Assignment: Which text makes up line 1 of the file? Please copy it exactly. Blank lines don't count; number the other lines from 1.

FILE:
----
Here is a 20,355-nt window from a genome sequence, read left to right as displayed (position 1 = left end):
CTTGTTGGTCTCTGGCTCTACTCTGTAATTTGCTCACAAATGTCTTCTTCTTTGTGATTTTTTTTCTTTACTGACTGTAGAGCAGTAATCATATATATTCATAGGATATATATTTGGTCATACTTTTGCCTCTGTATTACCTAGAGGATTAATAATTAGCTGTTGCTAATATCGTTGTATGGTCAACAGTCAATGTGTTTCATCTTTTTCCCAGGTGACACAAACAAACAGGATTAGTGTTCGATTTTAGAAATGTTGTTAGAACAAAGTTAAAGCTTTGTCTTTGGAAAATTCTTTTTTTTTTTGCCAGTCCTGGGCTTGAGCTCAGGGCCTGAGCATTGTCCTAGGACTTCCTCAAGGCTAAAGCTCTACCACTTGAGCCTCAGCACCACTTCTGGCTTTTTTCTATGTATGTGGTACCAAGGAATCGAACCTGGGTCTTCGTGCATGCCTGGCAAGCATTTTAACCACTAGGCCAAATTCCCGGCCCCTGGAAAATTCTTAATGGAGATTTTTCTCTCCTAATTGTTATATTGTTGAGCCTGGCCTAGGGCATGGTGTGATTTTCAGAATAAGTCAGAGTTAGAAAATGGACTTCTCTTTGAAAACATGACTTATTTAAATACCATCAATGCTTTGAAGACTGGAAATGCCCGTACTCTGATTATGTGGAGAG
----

Here is a 20,355-nt window from a genome sequence, read left to right as displayed (position 1 = left end):